The raisin goo was thick (very) and sticky (extremely).  As I’ve noted, I didn’t want to get the top of the jug all messy because there’s no way to easily clean it up when you’ve got a batch of must cooking in it.  I finally hit on the idea of rolling the raisin goo into a series of thin logs and then carefully feeding them through the top of the bottle trying to avoid touching the top.  This actually worked WAY better than I thought it would.  After 10 minutes of rolling and then carefully dropping the raisin goo logs into my carboy I was impressed.  I was excited that I had figured this out and avoided a bad mess.  I stood back, looked upon my work with a huge amount of pride and was immediately (and completely) horrified.    Laying in there in the bottom of my carboy was a large pile of sticky, gooey raisin logs that looked for all the world like… well… if you haven’t figured it out by now let’s just go with the fact that I was horrified by my creation.  So horrified in fact that I went and woke Mrs Jinksto up form her nap just so that I could show her what I had wrought.  She too was horrified which justified my position but, apparently, not my disturbing her nap.  I think her exact words were something like, “Oh God!  You woke me up to show me THAT!” 

I really don’t want to go on about this but, wow… if you’re in theater or the movie business and need a pile of fake fecal matter made up, give ole Jinksto a call… I can help you out.

After the lady had stormed out of the room I quickly poured the half gallon of V8 fruit juice over things to cover what I”d done.  I added the melted honey to my now boiling pot of water and used the boiling water to rinse out the rasinated food processor.   I let all of this cool for a bit and then poured the still very hot water into my carboy.  I was worried that the water would break the glass of the jug so went very slow.  Either I went slowly enough or the honey-water had cooled enough that it was an issue.  I survived, the jug survived, we’re in business!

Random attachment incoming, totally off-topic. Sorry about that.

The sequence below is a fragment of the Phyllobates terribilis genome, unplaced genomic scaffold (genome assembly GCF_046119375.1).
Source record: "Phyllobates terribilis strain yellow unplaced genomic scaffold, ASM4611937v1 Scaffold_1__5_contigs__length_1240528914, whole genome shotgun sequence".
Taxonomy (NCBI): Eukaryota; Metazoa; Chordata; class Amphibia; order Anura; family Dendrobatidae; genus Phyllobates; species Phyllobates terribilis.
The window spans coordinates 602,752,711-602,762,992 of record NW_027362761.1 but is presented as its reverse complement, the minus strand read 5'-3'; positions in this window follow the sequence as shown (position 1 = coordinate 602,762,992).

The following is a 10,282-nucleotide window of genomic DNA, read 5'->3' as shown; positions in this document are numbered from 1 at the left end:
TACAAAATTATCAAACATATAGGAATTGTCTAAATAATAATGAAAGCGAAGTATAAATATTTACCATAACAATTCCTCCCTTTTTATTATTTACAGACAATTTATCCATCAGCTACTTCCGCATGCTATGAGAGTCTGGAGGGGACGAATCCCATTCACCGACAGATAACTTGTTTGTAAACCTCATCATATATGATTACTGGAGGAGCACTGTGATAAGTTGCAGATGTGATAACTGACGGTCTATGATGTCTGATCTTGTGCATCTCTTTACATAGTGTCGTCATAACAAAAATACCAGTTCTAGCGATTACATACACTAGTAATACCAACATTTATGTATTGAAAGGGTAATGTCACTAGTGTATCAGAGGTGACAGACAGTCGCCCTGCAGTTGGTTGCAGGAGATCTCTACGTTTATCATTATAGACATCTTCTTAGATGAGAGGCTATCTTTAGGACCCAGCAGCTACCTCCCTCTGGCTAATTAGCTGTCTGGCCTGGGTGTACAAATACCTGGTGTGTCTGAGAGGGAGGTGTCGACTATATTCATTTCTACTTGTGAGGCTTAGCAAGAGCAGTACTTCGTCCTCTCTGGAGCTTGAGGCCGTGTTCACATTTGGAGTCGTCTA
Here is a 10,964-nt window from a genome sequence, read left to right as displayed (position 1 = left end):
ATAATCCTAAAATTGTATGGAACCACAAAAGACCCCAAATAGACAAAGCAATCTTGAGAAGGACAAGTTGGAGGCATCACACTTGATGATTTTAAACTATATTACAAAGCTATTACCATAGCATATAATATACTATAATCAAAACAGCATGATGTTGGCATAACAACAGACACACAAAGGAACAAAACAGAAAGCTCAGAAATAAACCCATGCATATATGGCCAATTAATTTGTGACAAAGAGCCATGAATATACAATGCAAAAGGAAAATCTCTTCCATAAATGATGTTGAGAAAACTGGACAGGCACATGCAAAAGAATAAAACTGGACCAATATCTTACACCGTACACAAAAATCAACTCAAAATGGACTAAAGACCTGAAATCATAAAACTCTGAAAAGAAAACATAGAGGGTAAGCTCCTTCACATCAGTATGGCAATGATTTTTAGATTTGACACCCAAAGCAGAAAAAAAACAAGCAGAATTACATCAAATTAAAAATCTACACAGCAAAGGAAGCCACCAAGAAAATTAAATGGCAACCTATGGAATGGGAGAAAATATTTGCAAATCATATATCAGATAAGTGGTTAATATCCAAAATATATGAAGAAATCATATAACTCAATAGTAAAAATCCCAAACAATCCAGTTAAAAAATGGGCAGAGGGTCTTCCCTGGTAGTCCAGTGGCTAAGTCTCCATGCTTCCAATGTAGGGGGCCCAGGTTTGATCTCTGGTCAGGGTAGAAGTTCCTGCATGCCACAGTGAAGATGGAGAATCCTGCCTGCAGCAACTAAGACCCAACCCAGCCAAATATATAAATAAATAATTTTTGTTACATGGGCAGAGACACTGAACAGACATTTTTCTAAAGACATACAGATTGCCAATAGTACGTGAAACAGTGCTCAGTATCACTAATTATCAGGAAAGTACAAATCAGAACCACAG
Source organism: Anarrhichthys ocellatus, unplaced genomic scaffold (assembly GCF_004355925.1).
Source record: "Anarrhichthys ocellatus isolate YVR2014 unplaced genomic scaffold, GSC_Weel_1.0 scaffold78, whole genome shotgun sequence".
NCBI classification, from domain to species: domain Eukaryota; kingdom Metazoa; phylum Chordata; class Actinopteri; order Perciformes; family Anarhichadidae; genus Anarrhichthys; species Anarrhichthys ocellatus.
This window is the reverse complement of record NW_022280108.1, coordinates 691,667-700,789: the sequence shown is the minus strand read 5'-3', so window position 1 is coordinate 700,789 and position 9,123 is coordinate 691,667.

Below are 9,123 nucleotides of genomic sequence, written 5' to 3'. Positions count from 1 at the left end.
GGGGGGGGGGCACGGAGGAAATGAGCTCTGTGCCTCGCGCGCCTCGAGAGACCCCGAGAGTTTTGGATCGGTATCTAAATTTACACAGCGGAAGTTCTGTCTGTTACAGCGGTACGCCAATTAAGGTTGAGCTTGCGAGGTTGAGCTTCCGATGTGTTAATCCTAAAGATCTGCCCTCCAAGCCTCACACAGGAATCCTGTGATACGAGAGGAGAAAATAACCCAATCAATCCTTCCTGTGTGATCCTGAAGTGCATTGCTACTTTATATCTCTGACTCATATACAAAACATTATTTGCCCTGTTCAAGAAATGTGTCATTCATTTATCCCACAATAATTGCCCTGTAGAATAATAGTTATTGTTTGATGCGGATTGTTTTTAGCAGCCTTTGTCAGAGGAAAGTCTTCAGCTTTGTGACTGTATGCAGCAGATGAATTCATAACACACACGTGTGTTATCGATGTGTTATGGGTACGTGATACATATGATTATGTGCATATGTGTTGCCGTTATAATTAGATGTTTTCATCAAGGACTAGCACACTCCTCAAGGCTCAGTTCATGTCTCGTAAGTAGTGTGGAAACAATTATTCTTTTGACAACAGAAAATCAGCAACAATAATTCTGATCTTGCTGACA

I let things cool just a bit more and then shook the three gallon carboy enough to generally break things up inside, get the raisins mixed with the rest of the concoction and generally cover up my foray into theater…

In a second, I’ll go back in there and pour the started yeast into the carboy and we’ll be well on our way to making a batch of Mead!

I think I’ll call it turd wine for a few more days just to annoy Mrs. Jinksto but will then try very hard to forget what I did.  I’m serious about that movie gig though… if you need help, let me know.

Something to Mead

4 thoughts on “Something to Mead

  • August 3, 2009 at 2:35 am

    You couldn’t wait a day to display your creation, before you went and broke it all down…I’m sure there’s pictures somewhere…Any of the strawberry wine left?

  • August 3, 2009 at 9:59 am

    There are no pictures of that. I thought about it for about 2 seconds before giving up on the idea.

    Yeah, there’s about a half gallon of the Strawberry left… shouldn’t be a problem making it go away.

  • August 10, 2009 at 7:34 pm

    1) There *is* no debt it was just a foolish gesture.
    2) This does not make us friends – my friendship cannot be bought or sold!
    3) Raisins should be chopped by hand if you don’t want to make a paste.
    4) Give us the photos!

  • January 21, 2010 at 12:04 am

    Delightful. I like your writing style very much. I’ll pass on the Turd Wine. Thanks for sharing.